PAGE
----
pro-inflammatory hormones, which results in less inflammation, redness and rash like symptoms. It also reduces blood vessel hyper-activity resulting in less frequent skin flushing, which is particularly important in rosacea. Time will see an improvement in skin permeability, which means greater hydration and less sensitivity. Oiliness will improve as hormones settle back to normal. This may take up to 3 months. Reducing stress will result overall in better condition both for those with existing skin disorders as well as those with normal skin.
Taking the time to incorporate some simple stress reducing techniques into your daily routine will help improve the condition of your skin:
happiness and wellbeing. In addition it increases circulation and therefore nutrition to your extremities, including your skin.
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On the last day of my holiday recently I suffered a head injury. I banged my head against a tile bench top while cleaning. In my dazed and bleeding state I then worked out that cleaning and me were not a good match…but then that’s nothing new! After a few days the egg on my forehead went down and I was left with a nasty gash. I started applying manuka honey & calendula balm (Calm Magic Balm) and 10 days later my forehead is almost clear with no likelihood of a scar. I am very pleased and now carry my Magic Balm with me everywhere. Below I have written about the benefits of honey and calendula as two wonderful healing agents.
Effective healing of a wound is the primary concern following injury or surgery. Wound healing is a complex process and supporting the natural regeneration process of skin cells is important to minimise or eliminate scarring and to help heal and repair damage. Wound management begins with ensuring lack of post-trauma infection and the use of the most effective products formulated to help heal and repair damaged skin. Topical support for wound healing is one way to ensure an effective healing process and minimise the risk of scarring. Even mild cuts and abrasions will benefit from the use of medical grade honey and calendula.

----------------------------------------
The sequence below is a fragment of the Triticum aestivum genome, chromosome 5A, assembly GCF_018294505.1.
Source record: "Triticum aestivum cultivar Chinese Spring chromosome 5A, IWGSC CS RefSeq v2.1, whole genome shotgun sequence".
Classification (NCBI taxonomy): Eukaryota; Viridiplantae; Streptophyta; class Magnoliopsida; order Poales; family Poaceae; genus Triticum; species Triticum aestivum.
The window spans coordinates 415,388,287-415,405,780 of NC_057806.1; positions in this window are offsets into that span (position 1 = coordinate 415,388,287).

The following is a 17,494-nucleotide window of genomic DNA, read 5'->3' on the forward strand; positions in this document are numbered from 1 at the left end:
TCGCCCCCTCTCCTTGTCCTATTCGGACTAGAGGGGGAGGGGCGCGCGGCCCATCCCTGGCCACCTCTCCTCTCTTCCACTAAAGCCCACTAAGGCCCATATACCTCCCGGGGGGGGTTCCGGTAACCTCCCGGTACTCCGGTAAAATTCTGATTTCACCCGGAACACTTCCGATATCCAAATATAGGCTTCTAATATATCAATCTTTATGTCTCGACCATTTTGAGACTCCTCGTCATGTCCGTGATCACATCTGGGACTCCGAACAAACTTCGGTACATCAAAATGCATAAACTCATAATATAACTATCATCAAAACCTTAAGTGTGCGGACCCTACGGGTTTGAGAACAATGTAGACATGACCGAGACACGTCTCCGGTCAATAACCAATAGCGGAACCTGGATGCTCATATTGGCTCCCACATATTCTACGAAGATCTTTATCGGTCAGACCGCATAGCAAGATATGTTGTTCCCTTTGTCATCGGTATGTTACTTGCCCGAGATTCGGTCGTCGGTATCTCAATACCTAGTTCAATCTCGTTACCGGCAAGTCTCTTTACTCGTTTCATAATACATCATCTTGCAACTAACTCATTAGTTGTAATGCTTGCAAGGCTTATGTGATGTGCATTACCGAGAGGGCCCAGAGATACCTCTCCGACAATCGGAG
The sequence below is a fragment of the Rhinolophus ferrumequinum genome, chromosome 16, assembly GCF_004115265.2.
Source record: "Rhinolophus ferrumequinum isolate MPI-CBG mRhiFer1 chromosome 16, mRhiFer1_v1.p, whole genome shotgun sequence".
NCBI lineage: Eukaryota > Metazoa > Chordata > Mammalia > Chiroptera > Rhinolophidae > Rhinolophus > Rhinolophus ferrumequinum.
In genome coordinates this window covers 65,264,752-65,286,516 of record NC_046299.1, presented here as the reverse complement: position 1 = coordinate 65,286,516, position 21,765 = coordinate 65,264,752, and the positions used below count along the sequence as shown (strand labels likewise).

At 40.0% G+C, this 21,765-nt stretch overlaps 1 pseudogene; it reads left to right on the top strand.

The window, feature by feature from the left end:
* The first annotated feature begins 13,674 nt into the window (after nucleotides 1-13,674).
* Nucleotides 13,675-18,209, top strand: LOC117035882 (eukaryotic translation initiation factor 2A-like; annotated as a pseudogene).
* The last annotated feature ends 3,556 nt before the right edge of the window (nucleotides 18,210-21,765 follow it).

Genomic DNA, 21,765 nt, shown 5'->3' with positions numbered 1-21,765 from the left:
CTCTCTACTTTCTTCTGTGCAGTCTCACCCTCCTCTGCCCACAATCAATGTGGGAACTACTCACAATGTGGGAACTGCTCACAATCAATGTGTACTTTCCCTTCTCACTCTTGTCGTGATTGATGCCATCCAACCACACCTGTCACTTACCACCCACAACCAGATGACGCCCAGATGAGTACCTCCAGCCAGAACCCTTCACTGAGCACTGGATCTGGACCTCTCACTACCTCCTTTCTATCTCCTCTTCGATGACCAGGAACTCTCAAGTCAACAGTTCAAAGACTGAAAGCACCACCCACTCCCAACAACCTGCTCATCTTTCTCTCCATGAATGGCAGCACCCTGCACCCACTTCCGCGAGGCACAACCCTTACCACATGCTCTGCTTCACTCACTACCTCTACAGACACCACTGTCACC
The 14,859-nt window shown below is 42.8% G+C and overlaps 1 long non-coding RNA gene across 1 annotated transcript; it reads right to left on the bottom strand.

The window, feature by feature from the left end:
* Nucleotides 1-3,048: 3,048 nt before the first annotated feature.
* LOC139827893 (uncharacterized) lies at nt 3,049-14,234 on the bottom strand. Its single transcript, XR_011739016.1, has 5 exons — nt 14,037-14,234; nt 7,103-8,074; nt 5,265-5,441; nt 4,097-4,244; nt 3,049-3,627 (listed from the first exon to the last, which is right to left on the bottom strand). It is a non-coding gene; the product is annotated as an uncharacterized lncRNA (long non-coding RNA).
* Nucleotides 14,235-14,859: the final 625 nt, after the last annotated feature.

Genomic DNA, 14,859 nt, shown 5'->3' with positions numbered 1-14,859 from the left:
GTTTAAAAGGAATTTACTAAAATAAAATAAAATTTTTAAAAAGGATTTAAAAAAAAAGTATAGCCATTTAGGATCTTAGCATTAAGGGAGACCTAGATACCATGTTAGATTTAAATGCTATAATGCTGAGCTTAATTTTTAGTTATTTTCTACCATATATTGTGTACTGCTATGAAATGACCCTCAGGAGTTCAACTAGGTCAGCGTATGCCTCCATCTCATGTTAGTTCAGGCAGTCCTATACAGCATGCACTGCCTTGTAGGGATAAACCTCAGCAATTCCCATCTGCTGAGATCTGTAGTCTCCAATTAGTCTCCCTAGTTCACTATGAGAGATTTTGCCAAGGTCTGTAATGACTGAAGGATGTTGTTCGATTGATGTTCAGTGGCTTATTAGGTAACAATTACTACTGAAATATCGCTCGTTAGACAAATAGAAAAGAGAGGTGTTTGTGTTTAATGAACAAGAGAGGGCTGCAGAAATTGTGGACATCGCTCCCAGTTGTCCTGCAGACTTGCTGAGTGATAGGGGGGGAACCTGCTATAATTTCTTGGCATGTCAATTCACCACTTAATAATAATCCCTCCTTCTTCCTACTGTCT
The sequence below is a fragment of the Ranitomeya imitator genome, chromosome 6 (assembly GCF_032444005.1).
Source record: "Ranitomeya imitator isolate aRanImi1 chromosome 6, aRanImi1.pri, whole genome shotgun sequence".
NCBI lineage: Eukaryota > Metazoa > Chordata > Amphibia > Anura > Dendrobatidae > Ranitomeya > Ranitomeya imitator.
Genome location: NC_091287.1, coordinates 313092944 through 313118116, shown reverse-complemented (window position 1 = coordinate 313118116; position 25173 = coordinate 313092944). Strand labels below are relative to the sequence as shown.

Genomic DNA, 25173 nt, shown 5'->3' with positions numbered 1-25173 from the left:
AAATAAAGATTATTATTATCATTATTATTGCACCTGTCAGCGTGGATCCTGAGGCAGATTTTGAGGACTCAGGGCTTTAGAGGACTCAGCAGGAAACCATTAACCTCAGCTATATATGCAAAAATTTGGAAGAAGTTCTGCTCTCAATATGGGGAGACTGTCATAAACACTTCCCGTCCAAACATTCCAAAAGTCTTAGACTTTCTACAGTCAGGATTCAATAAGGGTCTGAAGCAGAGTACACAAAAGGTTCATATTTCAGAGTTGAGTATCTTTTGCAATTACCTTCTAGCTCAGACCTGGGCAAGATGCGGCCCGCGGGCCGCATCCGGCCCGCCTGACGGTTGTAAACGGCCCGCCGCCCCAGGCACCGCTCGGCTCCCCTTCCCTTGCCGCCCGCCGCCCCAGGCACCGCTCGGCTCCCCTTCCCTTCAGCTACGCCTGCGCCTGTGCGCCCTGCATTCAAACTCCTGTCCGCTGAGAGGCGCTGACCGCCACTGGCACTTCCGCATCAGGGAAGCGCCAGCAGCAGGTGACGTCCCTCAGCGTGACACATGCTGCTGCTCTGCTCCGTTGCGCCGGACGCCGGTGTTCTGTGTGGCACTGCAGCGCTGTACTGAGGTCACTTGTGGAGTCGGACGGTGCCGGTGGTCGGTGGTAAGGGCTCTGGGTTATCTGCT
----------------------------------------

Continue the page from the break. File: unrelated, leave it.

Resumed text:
For centuries, calendula has been used to treat many types of skin conditions. A systematic review of the use of calendula in wound treatment concluded that it is still one of the most favourable wound healing agents to date. The topical application of calendula is excellent for all stages of wound healing. Initially it prevents tissue degeneration and slows bleeding allowing the body to start the wound healing process. In addition, calendula has an antimicrobial effect and helps reduce excessive inflammation which if prolonged can delay wound closure and increase pain. Once wound healing is underway, calendula stimulates the regeneration of tissues, increases wound strength and improves wound contraction. Generally calendula is applied to the open wound as a cream.
Of significant note in recent wound management techniques is the use of medical grade antibacterial honey, particularly for chronic and poorly healing wounds such as ulcers. Not all types of honey are effective for wound healing and the differences related to the floral source. Manuka honey from New Zealand along with honey from the Leptospermum tree found in Australia, are considered the most effective medical honeys. Similarly to calendula antibacterial honey is beneficial for wound healing because it has such a broad range of therapeutic effects. It offers wound protection by proving a physical barrier to antibiotic resistant strains of microorganisms thereby preventing cross infection. It promotes clean wounds by removing necrotic (dead) tissue and debris. Finally it promotes wound healing by maintaining a moist wound environment and encouraging tissue granulation. Medical honeys are available in typical honey form which is ideal for oral use or incorporated into creams or lotions and even bandages for easier application to external wounds.
As part of my healing process I used Calm Magic Balm which contains 16% medical grade Manuka Honey. I also use it at night as a lip balm. It keeps my lips moist and tastes great!